Understanding & Identifying Types of Rosacea Part 1
In Honor of Rosacea Awareness Month
In an effort to educate the public on the impact of this chronic skin disorder, the National Rosacea Society (NRS) has deemed the month of April Rosacea Awareness Month. As estimated by the NRS, over 16 million Americans to have rosacea, and that most do not know it. In fact, a Gallup survey found that 78% of Americans have no knowledge of the condition. Despite this alarming number, the exact cause of the skin disorder is still unknown. However, medical research continues to unveil possibilities, such as underlying, sometimes serious, health concerns, genetics, or lifestyle choices. While there is currently no cure for the disease, there are ways to lessen and even reverse its signs and symptoms.
Is Rosacea that Big of a Deal?
It is extremely important that individuals showing any signs (even the slightest) seek diagnoses from a professional immediately in order to identify the subtype(s) of rosacea are present. This will help determine the right skincare routine for treatment and control. If left untreated, rosacea worsens over time, and in some cases will transform into a more severe subtype than originally seen, leading to facial disfigurement or disrupted vision. In honor of Rosacea Awareness Month, let’s take a moment to educate ourselves on the condition, so we can better educate others.
What is Rosacea?
Rosacea is a chronic inflammatory condition characterized by persistent redness that typically affects skin on the face, but can also be seen on the neck, chest, scalp or ears. For many, visible signs of rosacea begin appearing any time after 30 years of age, coming and going, usually in the form of redness. It may look a lot like acne in some cases, but it is completely different and should not be treated with acne products. While at first, symptoms seem to come and go, redness becomes more frequent, ruddier, and blood vessels may appear as time goes on. Observing the pattern of the inflammation and where it appears on the skin will determine which type or types of rosacea someone has.
4 Types of Rosacea
Subtype #1 Erythematotelangiectatic Rosacea
- Flushing, persistent redness and may include visible blood vessels
- May have a history of flushing episodes lasting approximately 10 min.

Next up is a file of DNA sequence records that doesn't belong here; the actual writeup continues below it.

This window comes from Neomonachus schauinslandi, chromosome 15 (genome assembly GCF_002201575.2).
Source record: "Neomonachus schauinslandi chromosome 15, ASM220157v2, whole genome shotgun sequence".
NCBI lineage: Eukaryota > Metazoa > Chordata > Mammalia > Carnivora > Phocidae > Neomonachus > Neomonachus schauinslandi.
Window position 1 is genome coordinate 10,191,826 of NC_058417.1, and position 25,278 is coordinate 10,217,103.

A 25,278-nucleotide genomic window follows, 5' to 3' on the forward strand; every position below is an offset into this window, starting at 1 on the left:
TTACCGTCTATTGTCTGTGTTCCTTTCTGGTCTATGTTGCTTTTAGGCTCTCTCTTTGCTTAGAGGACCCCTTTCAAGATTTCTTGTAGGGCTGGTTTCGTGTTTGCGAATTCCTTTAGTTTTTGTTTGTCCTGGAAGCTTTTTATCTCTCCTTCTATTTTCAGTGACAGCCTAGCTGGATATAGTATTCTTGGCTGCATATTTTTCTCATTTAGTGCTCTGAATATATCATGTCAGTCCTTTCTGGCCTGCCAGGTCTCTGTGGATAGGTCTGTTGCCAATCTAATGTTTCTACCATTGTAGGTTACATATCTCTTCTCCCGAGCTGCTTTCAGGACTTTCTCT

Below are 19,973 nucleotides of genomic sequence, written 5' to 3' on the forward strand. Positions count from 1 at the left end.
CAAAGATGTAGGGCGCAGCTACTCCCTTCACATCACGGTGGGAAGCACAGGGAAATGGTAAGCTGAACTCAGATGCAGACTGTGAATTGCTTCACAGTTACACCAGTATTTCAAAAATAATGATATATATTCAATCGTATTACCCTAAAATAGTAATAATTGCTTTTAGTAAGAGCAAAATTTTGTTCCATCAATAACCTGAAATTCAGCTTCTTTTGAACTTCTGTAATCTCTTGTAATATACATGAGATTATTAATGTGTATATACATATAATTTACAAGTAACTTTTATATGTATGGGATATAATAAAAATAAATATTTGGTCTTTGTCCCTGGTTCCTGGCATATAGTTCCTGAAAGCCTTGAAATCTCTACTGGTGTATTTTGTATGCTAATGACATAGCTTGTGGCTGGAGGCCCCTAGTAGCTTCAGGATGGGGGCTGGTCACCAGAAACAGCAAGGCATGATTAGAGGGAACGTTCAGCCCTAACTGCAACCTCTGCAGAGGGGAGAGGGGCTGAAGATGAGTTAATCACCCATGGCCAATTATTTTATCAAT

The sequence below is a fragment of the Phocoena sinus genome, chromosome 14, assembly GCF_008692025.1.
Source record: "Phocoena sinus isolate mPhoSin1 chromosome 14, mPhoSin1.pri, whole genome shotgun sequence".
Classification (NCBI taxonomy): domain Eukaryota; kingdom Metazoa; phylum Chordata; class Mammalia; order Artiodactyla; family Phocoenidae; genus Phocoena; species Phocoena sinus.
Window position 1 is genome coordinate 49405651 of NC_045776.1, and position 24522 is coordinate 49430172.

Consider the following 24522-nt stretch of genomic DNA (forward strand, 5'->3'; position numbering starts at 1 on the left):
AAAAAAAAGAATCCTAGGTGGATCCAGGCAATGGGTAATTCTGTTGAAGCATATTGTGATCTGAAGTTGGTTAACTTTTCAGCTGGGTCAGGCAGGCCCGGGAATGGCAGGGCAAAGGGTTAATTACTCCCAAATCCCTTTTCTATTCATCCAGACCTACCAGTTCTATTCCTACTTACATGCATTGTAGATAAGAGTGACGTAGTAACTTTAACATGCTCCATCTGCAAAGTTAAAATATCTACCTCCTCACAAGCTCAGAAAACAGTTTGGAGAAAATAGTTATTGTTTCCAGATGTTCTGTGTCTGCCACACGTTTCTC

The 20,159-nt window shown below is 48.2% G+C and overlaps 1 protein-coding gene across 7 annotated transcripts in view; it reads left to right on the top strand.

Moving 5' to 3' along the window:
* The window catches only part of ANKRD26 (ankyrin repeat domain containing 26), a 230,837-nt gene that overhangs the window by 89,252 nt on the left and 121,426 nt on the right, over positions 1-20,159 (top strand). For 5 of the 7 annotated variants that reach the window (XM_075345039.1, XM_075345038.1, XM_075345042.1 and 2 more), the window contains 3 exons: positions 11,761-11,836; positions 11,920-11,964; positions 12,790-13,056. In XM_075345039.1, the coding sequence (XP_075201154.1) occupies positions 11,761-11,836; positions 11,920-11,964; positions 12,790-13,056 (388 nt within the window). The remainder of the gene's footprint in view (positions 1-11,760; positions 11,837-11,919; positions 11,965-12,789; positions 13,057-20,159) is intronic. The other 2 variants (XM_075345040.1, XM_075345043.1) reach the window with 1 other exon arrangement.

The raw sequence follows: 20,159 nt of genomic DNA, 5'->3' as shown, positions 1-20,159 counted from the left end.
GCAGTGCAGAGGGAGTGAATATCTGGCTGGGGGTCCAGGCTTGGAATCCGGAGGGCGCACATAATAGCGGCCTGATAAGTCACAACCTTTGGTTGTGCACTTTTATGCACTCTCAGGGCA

- Skin may also sting when flushing occurs
- Often, the skin may feel rough or lightly textured in certain areas, indicating that the skin is sensitive and further irritated by either harsh climates or skin products
Subtype #2 Papulopustular Rosacea
- Persistent redness with bumps and pimples
- Inflammation around the pores
- Skin may appear red, swollen and sebaceous
Subtype #3 Phymatous Rosacea
- Skin is thick and sebaceous
- Enlarged nose and pores, as a result of skin thickening
- Typically seen in men with a history of teenage acne
Subtype #4 Ocular Rosacea
- Inflammation of oil glands along the eyelashes
- Eyes experience dryness, tearing and burning and may appear swollen
- Risk of potential vision loss due to corneal damage
10 Most Common Rosacea Triggers
The National Rosacea Society compiled a list of the most common triggers for those with rosacea, the first being the most common trigger affecting the greatest percentage of those with rosacea:
#1 – Sun Exposure
#2 – Emotional Stress
#3 – Hot Weather
#4 – Wind
#5 – Heavy Exercise
#6 – Alcohol Consumption
#7 – Hot Baths
#8 – Cold Weather
#9 – Spicy Foods
#10 – Humidity
I would agree with your list of triggers, I too find some of these cause my flare ups. I also find that some products also cause my cheeks, eyes and nose to be inflammed and burn! Whilst wherever possible I try to prevent the flare ups in the first place, it is so important for me to find natural remedies for Rosacea and natural products that can help me when I do have the redness, pimples and inflammation. Reviews of some fantastically effective products can be found online.